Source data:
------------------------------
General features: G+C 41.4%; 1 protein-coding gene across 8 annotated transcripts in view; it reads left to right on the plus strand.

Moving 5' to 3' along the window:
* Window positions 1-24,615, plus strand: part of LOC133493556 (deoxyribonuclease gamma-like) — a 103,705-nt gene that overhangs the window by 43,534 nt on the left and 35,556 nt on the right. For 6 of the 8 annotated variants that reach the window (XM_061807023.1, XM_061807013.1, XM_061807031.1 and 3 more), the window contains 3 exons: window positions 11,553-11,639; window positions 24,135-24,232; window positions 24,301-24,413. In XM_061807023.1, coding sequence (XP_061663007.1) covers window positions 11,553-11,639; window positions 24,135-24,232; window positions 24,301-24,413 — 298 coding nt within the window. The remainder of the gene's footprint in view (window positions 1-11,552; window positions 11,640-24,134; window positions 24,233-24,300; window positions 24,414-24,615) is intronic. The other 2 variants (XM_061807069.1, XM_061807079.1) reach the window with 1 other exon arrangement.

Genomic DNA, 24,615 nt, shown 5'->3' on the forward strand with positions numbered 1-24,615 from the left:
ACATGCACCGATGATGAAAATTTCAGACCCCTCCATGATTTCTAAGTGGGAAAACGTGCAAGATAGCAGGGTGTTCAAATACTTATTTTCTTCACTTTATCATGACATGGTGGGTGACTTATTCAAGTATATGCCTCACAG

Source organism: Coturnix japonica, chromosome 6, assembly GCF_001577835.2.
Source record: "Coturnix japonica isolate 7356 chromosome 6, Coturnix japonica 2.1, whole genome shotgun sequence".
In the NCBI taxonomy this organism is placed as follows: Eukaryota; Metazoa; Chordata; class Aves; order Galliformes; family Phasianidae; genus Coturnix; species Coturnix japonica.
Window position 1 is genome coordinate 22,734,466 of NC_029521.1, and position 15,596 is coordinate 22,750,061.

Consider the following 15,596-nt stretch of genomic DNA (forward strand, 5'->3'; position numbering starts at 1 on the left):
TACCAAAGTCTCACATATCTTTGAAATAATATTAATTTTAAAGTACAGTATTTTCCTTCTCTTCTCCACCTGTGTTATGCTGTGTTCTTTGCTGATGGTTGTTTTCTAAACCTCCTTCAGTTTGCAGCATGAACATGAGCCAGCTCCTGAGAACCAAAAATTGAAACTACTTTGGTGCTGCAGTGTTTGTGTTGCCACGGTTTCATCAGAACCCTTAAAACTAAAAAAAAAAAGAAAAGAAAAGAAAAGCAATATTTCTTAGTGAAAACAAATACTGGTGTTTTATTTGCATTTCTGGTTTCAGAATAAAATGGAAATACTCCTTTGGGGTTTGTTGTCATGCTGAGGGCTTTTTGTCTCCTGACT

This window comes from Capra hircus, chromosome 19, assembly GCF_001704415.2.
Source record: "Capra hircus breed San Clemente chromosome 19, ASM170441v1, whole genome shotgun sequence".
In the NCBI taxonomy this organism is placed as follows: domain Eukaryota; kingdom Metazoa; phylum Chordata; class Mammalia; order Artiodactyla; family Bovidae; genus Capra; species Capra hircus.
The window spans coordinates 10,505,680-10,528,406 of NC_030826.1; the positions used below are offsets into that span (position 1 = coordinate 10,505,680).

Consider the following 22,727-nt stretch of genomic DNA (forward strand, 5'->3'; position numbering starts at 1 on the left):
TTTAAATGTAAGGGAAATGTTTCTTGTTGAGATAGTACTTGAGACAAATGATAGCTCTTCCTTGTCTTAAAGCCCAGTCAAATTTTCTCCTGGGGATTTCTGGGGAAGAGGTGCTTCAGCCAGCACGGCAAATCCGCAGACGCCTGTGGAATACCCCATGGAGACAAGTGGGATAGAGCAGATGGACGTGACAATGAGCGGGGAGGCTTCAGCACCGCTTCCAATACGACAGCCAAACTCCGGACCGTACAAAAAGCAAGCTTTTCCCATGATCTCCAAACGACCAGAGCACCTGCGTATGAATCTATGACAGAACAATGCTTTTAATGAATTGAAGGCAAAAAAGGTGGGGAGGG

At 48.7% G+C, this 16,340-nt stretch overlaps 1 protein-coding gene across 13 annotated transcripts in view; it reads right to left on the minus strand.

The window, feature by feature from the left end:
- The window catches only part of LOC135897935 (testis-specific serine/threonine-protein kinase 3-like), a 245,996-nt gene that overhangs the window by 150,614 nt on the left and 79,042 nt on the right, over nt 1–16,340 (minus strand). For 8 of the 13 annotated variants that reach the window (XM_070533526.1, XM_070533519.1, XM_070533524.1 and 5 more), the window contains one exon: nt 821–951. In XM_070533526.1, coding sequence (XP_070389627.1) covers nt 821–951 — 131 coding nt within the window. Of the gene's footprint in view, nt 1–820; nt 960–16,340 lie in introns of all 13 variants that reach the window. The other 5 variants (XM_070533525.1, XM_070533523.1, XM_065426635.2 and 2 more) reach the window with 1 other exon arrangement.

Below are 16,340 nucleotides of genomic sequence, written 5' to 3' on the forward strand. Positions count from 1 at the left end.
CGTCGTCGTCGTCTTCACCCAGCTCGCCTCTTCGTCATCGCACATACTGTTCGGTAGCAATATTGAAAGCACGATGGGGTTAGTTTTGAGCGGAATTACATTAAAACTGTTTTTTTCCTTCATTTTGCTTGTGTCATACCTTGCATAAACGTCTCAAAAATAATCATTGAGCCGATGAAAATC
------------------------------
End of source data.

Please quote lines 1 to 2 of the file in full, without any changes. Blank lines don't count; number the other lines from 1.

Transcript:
General features: G+C 41.4%; 1 protein-coding gene across 8 annotated transcripts in view; it reads left to right on the plus strand.

Moving 5' to 3' along the window: